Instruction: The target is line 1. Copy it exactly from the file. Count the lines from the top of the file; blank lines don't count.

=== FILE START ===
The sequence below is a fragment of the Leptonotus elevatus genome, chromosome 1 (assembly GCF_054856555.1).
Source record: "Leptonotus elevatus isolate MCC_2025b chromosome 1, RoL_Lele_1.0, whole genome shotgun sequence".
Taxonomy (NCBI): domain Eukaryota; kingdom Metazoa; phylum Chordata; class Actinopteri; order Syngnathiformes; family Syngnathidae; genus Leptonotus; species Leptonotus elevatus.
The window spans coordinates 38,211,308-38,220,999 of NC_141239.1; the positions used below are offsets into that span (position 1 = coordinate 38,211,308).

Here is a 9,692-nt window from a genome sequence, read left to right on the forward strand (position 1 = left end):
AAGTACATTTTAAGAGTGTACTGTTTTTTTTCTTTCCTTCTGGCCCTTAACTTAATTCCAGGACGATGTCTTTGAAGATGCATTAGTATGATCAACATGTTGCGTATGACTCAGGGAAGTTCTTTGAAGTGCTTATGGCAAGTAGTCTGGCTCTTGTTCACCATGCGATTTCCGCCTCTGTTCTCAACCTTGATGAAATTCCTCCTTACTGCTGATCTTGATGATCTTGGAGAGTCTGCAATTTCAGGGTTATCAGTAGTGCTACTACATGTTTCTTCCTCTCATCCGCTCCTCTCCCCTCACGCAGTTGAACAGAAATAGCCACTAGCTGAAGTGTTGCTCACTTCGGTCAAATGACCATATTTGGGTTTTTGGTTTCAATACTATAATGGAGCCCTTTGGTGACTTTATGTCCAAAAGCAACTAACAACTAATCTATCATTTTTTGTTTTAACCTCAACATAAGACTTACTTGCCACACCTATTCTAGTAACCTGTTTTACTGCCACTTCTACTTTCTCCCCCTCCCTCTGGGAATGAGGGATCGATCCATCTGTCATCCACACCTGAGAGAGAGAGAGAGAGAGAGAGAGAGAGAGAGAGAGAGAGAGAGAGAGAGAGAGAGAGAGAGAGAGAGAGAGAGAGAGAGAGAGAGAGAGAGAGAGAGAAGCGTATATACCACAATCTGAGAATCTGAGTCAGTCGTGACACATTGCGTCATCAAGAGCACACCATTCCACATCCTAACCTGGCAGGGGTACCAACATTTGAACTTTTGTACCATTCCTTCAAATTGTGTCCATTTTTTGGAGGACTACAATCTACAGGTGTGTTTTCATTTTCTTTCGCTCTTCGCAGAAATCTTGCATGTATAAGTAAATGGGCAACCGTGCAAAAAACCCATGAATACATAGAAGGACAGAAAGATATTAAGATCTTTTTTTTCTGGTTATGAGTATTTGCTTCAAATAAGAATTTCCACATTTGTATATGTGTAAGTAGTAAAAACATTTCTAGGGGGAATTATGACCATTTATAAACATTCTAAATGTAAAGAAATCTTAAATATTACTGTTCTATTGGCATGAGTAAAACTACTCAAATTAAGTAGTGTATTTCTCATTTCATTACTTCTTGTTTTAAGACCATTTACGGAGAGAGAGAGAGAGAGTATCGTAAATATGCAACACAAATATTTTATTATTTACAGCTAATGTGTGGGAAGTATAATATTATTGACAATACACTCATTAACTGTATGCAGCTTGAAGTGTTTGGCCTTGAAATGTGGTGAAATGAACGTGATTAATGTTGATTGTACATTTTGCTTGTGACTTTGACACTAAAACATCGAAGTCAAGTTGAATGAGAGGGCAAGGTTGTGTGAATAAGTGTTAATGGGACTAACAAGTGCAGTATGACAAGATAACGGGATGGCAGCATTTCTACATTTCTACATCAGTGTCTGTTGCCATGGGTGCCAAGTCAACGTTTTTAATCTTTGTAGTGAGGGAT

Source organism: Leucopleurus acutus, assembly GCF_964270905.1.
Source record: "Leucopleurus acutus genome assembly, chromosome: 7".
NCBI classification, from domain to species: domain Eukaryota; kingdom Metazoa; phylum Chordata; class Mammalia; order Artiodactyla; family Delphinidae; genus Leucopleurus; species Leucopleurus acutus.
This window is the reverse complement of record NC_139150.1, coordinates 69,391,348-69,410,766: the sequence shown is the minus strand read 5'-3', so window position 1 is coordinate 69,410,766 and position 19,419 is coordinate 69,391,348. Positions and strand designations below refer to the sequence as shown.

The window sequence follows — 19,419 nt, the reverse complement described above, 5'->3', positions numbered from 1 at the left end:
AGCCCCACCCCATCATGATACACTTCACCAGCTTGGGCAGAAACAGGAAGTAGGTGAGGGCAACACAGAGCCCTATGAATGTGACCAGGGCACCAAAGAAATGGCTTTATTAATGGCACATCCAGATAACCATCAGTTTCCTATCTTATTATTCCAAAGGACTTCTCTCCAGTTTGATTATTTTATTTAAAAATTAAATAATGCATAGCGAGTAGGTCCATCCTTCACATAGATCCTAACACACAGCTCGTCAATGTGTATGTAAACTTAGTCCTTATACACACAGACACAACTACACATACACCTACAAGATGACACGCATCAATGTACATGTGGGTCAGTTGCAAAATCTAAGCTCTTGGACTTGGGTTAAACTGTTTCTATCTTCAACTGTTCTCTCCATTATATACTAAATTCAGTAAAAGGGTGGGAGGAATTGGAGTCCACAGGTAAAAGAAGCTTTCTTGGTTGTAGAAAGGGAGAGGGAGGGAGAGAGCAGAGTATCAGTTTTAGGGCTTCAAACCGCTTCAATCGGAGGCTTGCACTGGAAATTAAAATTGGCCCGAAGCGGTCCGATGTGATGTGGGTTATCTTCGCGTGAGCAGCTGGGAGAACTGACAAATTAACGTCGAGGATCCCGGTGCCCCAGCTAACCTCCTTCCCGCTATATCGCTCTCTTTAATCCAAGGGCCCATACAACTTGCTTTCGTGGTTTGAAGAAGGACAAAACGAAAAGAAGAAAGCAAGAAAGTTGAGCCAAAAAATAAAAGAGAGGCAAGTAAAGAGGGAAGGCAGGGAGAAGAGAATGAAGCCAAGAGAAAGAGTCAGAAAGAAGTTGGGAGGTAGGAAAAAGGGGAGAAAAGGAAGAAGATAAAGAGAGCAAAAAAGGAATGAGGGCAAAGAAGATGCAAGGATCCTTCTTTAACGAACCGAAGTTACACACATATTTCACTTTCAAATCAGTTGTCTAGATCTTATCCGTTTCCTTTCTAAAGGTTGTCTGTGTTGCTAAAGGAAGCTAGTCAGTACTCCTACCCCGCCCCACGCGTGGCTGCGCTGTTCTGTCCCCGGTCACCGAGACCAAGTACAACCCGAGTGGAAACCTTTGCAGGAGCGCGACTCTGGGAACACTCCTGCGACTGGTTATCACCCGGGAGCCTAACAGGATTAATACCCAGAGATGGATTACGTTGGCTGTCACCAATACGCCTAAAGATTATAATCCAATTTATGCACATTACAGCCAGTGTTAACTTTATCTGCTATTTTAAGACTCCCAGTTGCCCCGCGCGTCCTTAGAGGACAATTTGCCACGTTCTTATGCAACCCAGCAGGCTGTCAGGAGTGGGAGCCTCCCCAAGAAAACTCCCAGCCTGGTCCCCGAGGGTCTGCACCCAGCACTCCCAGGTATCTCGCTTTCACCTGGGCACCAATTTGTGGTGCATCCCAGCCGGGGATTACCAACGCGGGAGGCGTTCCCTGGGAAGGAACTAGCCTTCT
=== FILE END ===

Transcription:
The sequence below is a fragment of the Leptonotus elevatus genome, chromosome 1 (assembly GCF_054856555.1).